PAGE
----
"The number one reason I’m returning the device is because I’m simply not using it as much as I had expected to. The user experience still some rough edges and I just don’t have the patience to wait for the Honeycomb ecosystem to evolve. When I plunk down $800, I want something now…not ‘soon.’"
The Apple iPad is the tablet to beat, and while Motorola has come out swinging, it looks like it might be a swing and a miss. It looks like Steve Jobs may be right to an extent, that we are living in a post-PC world. I do not mean that the traditional computer has gone the way of a dinosaur, but specifications are becoming less important. With ample computing power, even for mobile devices, does it really matter if the CPU is 1Ghz, 1.2Ghz or 2Ghz? If that tablet provides a buttery smooth interface, does it matter if it is dual or quad-core?
Hardware will always matter, of course, but most manufacturers have access to the same sources so that they all have similar guts. The best way to differentiate yourself in that kind of environment is through service, support and polish. The Xoom, as impressive as it is, appears to lack that polish. There are some arguments that theiPad also lacks some polish as well, so it seems to come down to what frustrations you are willing to live with.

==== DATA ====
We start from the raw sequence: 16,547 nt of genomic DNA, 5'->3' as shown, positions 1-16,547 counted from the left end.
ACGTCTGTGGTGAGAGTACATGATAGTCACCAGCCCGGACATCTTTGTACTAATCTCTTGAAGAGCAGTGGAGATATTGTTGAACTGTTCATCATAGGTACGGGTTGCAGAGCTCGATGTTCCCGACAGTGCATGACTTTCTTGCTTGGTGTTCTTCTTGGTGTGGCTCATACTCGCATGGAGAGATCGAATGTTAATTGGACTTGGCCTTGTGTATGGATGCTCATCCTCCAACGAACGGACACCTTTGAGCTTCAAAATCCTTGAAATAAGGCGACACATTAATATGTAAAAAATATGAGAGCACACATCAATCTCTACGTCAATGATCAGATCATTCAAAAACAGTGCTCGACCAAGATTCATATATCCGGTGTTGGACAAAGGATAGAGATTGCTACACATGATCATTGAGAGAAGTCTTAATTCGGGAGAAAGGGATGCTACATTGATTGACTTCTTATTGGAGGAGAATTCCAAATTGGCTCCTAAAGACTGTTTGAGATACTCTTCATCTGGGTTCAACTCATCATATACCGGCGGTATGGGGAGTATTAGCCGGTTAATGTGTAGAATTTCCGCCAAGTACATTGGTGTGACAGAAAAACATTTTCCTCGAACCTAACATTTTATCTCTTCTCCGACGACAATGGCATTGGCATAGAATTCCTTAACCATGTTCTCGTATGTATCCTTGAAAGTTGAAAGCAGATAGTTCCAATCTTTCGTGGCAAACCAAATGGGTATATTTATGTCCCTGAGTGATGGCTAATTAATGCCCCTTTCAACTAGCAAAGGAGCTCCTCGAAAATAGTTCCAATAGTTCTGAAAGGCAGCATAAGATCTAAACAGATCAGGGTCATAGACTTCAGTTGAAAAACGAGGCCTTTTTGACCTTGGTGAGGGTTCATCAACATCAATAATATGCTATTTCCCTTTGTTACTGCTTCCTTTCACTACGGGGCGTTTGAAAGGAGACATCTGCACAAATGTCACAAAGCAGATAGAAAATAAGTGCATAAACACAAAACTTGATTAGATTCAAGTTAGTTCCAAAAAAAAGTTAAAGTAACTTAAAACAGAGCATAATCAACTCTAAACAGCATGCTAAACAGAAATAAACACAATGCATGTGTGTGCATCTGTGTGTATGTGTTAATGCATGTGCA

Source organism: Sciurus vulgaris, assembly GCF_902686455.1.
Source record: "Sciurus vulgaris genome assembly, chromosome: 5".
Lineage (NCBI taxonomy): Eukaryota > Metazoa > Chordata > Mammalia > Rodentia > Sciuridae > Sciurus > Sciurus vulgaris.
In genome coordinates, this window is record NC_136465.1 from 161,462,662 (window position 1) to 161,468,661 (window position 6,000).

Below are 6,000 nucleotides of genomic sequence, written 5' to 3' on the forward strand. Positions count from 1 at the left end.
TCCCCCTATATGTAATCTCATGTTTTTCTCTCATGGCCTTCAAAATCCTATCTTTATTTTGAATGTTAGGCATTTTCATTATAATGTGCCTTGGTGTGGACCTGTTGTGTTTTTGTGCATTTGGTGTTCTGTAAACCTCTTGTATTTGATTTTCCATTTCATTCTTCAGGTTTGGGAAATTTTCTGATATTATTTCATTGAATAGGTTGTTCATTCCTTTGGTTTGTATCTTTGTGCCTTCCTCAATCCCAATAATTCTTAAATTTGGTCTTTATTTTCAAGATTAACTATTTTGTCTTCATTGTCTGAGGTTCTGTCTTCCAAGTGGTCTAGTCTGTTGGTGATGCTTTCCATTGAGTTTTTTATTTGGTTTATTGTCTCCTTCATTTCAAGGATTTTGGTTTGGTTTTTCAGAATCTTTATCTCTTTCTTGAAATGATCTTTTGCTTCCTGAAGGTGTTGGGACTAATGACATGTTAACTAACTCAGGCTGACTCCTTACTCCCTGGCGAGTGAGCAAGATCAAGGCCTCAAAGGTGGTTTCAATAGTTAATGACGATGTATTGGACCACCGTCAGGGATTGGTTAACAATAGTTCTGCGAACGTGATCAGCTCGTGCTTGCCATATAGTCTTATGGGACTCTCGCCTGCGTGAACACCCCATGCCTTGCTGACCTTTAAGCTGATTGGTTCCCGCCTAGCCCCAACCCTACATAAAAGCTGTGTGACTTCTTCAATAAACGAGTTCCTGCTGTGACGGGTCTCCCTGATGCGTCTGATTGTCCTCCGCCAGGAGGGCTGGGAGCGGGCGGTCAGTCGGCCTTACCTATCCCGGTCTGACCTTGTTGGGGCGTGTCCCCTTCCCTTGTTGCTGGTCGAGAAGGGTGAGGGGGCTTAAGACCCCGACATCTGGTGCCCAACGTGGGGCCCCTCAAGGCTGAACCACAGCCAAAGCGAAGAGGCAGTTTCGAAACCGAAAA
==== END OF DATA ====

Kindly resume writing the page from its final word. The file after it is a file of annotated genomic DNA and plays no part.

Tablets as the are now, with their touchy, feely interface, are still relatively new. That and the increasing use of the cloud means that we probably are still another year or two away from having a truly smooth customer experience where we can pick up a tablet, log in, and have everything at our fingertips. Until then, we will have to deal with a few rough edges.